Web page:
Today President Trump tweeted:
This is untrue. I’d like to confirm that the deductible for Obamacare is virtually nothing. Most low income people qualify for “Special Assistance” which pays for the deductible. It is not a financial burden to those that use Obamacare. Read more about it here. Most people that do qualify for Obamacare are those with pre-existing conditions. Families that cannot afford insurance are most helped by Obamacare because the deductible for insurance for outside providers (other than Medicare or Medicaid) is so high. With a pre-existing condition, it is virtually impossible to get insurance coverage with other outside insurance providers. Debt.org gives these facts:
The website eHealthInsurance.com estimated that premiums for subsidized Obamacare policies averaged $393 a month in 2017 for individuals, a 99% increase since 2013. And they came with an average annual deductible of $4,328. Costs for family policies skyrocketed 140% during the same period, with premiums hitting $1,021 a month in 2018 with an annual deductible topping $8,350.
This means that Obamacare policies are in general increasing at a slower rate (41% slower) than other providers’ policies. Because insurance premiums are so high, it makes sense to invest in universal healthcare. Pharmaceutical prices are soaring and continue to rise. Families with small children that are low-income would not be able to pay to take their child to the doctor when he/she became sick with the flu or other symptoms.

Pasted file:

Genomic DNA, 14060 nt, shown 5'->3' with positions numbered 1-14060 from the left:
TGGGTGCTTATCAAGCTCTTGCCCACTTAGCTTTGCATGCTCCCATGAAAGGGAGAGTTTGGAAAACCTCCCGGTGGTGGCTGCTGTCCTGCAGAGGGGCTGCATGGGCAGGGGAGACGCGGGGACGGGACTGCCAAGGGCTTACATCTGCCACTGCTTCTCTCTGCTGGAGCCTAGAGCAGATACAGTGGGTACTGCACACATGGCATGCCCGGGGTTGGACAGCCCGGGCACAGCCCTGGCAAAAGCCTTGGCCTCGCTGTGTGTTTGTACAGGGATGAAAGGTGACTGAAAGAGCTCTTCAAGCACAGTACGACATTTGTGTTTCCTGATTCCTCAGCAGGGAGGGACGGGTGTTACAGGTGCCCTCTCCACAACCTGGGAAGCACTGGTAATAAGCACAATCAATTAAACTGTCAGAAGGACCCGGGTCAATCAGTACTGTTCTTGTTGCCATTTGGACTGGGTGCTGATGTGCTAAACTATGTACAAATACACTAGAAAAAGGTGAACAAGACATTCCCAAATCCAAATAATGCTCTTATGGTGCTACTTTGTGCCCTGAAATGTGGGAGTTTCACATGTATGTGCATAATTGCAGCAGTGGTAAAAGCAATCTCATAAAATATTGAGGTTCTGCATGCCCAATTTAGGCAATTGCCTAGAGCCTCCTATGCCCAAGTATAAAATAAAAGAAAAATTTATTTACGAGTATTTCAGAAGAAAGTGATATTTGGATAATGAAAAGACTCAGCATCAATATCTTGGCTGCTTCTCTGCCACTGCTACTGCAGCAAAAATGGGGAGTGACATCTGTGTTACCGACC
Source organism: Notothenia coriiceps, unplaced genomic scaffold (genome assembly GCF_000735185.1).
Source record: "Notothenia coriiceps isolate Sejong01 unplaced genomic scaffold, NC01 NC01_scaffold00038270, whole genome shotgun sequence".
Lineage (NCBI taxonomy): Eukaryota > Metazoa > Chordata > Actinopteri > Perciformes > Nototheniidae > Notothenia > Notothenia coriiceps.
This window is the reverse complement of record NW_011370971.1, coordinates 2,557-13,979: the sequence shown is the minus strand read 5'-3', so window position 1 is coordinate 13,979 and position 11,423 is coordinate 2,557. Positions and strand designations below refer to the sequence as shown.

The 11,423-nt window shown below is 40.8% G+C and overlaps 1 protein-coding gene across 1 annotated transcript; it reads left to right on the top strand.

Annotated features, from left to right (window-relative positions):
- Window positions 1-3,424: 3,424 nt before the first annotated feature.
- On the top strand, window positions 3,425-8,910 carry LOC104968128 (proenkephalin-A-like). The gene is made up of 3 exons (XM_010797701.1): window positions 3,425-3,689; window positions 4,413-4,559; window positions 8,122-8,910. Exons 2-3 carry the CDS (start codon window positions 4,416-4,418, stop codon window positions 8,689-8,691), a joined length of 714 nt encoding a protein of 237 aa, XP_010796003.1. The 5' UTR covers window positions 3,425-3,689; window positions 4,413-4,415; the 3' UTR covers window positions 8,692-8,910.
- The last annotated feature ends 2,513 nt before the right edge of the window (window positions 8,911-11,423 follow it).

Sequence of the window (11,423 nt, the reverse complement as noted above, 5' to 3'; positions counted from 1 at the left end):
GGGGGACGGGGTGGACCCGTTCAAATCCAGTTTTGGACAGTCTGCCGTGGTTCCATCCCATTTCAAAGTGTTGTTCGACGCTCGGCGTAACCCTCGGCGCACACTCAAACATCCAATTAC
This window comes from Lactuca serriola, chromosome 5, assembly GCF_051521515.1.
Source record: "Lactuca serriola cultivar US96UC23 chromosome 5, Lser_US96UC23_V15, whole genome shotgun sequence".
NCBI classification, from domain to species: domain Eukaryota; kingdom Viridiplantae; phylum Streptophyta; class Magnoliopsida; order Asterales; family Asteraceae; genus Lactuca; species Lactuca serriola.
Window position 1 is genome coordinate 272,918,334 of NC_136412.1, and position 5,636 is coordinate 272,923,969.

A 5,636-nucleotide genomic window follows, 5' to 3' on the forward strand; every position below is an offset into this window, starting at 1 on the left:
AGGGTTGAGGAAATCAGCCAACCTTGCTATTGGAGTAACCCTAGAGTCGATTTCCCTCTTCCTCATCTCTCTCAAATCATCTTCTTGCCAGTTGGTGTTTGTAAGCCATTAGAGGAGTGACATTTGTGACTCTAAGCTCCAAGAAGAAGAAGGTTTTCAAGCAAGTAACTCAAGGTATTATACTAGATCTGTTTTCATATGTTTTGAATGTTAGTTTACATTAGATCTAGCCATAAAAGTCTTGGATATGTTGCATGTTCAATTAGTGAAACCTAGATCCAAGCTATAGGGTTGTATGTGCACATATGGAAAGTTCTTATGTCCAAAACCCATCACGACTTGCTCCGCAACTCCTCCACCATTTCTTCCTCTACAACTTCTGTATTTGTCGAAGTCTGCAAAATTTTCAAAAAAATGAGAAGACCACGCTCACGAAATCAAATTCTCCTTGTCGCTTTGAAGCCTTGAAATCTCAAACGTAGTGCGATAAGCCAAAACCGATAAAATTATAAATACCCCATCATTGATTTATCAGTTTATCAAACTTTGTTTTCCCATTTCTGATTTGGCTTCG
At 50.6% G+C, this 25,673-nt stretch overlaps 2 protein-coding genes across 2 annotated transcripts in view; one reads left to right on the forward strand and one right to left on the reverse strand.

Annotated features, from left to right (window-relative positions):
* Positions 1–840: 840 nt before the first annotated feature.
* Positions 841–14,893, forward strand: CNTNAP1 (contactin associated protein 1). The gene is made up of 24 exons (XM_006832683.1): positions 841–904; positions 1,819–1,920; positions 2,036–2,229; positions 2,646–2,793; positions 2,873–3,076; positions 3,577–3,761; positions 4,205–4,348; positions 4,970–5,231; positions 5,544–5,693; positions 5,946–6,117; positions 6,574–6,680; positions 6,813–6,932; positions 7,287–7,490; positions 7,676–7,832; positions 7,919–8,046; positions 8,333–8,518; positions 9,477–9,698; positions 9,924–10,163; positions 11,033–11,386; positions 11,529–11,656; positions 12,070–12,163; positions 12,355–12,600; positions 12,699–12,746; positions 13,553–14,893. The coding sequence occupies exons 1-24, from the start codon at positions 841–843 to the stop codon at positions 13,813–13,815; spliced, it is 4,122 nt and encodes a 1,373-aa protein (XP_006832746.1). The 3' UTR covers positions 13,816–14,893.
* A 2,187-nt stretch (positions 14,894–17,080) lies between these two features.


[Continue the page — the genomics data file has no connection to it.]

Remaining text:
Think of how much money universal healthcare would save the average person. On average, median household income is $56,712 (Census.gov) and outside provider premiums are as high as $1,021/month.
If a struggling person breaks a bone or injures themselves on the job where insurance is not provided that person would end up in crippling debt, and injured, they would be unable to pay their bills. Without Medicare or Medicaid, this person would remain in debt their entire life.
If American businesses were too small to afford healthcare for their workers, their employees would be covered under universal healthcare. If a business was a big conglomerate like Wal-Mart (who currently and actively encourages their workers to sign up for Medicare that work any hours under part time) the corporation could pay out of their profits to support healthcare for their workers – thus saving American tax dollars and putting the responsibility on the corporation. Debt.org says,
In 2017, the average family premium for Employer Sponsored Insurance (ESI) coverage was $17,581. Employers cover most of the cost, with workers covering 31% of the cost. The average worker contribution to a family premium was $5,714. Covered workers’ average contribution for family coverage increased 74% since 2007 as employers shift more of the rising cost of premiums to their employees.
Time.com estimates that in 2016, Obamacare “cost [taxpayers] a total of $110 billion.” Trump’s border wall will cost an estimated 5 billion extra than Trump originally planned plus the money it will cost in government shutdowns he’s threatened with (Usatoday.com).
Here is an image of the estimated costs of the border wall: